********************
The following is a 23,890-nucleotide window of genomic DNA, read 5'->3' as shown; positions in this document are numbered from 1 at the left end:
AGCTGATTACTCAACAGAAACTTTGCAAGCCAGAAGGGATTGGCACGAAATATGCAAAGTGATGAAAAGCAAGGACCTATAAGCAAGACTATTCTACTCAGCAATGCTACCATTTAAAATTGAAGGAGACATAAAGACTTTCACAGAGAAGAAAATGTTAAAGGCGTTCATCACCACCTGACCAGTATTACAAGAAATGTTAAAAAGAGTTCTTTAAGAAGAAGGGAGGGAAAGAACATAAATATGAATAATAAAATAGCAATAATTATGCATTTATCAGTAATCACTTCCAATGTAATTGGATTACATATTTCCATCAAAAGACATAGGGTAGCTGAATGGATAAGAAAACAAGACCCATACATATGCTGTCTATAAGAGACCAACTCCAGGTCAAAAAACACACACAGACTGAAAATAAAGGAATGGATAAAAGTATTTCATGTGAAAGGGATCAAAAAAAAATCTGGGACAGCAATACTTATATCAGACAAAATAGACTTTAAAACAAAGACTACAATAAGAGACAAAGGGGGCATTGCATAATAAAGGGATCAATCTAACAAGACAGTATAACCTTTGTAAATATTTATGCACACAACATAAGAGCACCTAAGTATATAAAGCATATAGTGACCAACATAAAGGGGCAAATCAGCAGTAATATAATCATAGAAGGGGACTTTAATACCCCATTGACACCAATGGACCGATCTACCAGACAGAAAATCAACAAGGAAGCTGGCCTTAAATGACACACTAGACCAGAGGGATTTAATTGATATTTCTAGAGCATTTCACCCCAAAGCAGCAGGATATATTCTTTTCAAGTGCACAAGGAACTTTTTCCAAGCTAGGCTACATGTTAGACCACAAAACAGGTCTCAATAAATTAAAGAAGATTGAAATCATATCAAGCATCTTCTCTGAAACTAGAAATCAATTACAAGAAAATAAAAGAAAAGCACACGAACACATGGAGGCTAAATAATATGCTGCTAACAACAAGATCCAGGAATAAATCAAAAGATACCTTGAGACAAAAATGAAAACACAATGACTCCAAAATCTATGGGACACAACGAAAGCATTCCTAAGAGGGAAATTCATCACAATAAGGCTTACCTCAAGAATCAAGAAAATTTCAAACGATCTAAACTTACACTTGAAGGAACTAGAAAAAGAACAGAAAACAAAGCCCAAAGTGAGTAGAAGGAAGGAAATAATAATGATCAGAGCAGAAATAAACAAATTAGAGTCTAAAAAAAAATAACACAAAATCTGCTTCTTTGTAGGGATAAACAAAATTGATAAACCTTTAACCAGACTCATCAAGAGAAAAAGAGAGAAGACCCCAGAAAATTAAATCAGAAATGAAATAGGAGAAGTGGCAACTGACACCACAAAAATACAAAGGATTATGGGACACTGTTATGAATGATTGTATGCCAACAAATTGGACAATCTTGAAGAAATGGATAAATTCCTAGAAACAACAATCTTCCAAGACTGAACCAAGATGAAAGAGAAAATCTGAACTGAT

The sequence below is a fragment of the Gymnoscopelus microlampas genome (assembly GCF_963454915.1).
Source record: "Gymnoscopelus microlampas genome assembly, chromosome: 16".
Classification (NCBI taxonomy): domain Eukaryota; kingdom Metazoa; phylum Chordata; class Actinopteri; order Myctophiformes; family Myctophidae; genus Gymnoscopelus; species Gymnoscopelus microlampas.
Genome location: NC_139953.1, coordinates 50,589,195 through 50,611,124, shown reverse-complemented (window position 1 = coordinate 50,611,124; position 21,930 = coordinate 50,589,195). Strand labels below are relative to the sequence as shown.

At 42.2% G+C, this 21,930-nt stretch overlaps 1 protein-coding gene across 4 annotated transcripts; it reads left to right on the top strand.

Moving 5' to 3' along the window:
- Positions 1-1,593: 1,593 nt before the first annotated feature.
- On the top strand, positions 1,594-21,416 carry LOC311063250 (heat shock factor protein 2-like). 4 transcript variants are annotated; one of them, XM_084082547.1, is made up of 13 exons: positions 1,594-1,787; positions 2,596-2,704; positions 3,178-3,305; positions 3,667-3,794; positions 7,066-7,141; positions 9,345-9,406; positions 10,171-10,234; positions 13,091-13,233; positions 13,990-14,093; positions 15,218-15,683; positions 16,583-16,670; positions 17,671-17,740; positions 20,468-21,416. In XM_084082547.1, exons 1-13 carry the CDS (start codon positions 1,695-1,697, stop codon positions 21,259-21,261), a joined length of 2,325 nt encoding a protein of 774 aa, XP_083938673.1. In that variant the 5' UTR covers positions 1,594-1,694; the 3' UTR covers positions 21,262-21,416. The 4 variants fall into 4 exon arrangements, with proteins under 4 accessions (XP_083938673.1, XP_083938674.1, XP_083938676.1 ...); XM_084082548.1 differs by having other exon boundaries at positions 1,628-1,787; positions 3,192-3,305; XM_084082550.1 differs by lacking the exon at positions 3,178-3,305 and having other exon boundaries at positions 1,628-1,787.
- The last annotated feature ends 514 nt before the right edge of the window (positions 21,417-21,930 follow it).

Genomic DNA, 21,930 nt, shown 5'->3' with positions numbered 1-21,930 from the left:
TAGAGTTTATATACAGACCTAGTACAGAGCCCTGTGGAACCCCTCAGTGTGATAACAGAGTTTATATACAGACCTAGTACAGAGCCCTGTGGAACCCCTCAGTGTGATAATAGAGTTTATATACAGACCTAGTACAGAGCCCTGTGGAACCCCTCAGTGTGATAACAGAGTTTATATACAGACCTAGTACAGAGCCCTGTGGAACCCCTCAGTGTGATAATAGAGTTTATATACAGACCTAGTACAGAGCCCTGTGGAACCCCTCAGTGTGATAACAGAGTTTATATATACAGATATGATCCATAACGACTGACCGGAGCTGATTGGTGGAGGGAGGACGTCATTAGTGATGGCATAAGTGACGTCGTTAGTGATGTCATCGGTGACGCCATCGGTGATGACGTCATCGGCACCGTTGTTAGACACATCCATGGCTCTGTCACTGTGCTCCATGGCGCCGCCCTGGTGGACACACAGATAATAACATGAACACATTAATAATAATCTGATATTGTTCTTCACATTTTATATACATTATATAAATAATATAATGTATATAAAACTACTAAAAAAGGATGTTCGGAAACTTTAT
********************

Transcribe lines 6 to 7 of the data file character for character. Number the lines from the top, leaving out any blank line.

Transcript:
Genome location: NC_139953.1, coordinates 50,589,195 through 50,611,124, shown reverse-complemented (window position 1 = coordinate 50,611,124; position 21,930 = coordinate 50,589,195). Strand labels below are relative to the sequence as shown.

At 42.2% G+C, this 21,930-nt stretch overlaps 1 protein-coding gene across 4 annotated transcripts; it reads left to right on the top strand.